Erin Quinn and Tara Vandertoorn, Humanities 8 Teachers, Griffith Woods School, Calgary AB.

Those of us who are privileged enough to publish books and engage a platform that grows a little (or by leaps and bounds) each year must take care to protect the commons. Those commons are filled with talented people who share not for profit, but because they know that when we share, we all grow better–together.

Each time I publish I book, I make it a priority to elevate the voices of those teachers whose work is worthy of publication but perhaps missing from our shelves not because the field has no value for it but because those teachers are so busy serving their students that they don’t have the time or the bandwidth to take on such overwhelming projects.

I’ve never been one to play the “you scratch my back and I’ll scratch yours” game when it comes to creating my professional learning network. I don’t tag superstars into my posts on Twitter, I don’t ingratiate myself to those who have a huge following with the intention to be promoted in return, and I don’t think of anyone as competition. I don’t have the time or energy for that kind of thing really, because here’s the truth: Being an independent consultant is hard and often, lonely work, and for that reason, the relationships that I build inside of my network have always been what matters most to me. I build relationships with those I can trust who support my learning and remember that I’m a real person, too. They’re the people who give me room to think and share my works in progress. They’re the ones who don’t expect perfection. They know I make mistakes. They give me time to learn more, and they are an integral part of that learning. They give me what Erin Quinn and Tara Vandertoorn describe as room to breathe.

And to be clear, I trust and admire and learn much from a number of people who have *earned* a huge following. They are expert practitioners who have changed the profession for the better. I’m privileged to be in their orbit.

Personally, I kinda worry about the influence of mere social influence on the field though, and so, I’ve never worked very hard to build my own professional learning network this way.

I joined Twitter in 2007, and this blog is also fifteen years old. I started my first online journal on Geocities around 1997. I know how to do the influencer thing, and I would have been doing that long ago if the influencer thing was my jam. I know what it requires. I also know what it might cost. I’m not sure I ever want a huge platform. What I have always wanted and worked hard to build are friendships with creative and brilliant and generous educators who share, support, and elevate one another. I look for those people. I work hard earn and keep their trust. They reciprocate. This matters.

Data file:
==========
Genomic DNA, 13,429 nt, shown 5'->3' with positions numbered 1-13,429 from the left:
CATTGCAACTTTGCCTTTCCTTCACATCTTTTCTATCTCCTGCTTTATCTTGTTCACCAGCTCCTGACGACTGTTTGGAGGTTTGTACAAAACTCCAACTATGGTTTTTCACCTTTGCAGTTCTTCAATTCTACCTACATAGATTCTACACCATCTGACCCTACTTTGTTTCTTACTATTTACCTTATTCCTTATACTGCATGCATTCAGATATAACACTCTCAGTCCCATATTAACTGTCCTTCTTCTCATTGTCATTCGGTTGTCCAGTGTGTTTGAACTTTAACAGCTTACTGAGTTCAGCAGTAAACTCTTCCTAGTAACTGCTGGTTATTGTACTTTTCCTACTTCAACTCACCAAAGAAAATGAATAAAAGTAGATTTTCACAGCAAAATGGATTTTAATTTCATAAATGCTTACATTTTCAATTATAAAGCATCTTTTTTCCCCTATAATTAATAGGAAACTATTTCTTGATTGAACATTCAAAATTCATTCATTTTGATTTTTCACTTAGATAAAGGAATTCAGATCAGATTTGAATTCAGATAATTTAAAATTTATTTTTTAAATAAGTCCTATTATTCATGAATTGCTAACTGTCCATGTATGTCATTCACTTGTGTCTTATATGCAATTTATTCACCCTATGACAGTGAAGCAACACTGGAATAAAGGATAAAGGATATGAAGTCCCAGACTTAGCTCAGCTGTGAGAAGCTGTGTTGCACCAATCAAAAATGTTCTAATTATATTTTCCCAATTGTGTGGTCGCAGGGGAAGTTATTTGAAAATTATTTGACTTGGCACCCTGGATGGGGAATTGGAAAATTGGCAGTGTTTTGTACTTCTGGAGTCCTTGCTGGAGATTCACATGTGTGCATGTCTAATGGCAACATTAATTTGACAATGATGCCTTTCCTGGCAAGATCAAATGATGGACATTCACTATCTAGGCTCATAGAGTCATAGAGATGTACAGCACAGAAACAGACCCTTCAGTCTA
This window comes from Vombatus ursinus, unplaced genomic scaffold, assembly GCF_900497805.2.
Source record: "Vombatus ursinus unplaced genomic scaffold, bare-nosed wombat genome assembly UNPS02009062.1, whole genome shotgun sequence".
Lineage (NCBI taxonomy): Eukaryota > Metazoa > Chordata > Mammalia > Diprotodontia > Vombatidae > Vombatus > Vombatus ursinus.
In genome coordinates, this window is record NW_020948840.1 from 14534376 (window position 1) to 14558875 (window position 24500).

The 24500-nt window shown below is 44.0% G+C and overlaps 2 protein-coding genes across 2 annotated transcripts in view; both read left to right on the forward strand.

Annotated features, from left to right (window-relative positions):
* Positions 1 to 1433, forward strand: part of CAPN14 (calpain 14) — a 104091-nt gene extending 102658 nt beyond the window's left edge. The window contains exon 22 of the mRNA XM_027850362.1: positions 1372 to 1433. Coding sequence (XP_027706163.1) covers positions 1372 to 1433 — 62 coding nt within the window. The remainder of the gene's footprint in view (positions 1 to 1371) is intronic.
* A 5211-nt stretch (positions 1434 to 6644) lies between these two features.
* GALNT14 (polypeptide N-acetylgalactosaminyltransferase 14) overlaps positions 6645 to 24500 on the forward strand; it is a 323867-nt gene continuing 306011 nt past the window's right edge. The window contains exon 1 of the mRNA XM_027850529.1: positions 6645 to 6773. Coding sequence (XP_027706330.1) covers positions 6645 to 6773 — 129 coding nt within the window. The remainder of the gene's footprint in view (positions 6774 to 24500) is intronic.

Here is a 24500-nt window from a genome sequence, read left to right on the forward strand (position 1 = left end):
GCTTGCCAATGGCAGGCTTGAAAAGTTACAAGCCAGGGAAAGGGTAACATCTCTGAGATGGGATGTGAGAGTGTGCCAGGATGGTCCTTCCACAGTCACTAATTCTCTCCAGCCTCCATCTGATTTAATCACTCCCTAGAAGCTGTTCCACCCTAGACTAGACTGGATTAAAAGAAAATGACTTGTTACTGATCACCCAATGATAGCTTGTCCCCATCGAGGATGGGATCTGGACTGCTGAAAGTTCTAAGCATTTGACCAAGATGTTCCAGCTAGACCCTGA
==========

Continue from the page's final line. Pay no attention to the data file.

Erin is one of those people. If you search this blog, you’ll find that this isn’t the first time I’ve mentioned her here, and that’s because she continually inspires me. Erin knows how to ask incredibly powerful questions. She knows how to listen to the answers that are offered, too–especially when her students are speaking. I’ve bounced bunches of ideas off of Erin over the years, and her feedback is always keenly attuned and much appreciated. When I sit around daydreaming about creating my own school and filling it with just the right teachers that I’d also want as colleagues, Erin tops that list.

So, it was an honor and a privilege to interview her and her co-teacher, Tara Vandertoorn, as I was in the research phase for my book, Creating Inclusive Writing Environments in the K-12 Classroom: Reluctance, Resistance, and Strategies that Make a Difference in 2018.  Their interview was one of forty I conducted with practicing teachers whose work deserves to be elevated and must be shared because other teachers and students will be better for it.

This is a project that readers and writers can take from the classroom, tuck into their backpacks and tote home for the summer, and then, bring back again in the fall. Erin and Tara have been generous enough to share all of the tools that you will need in order to facilitate this work on your own, too. They’re right here. Go see.


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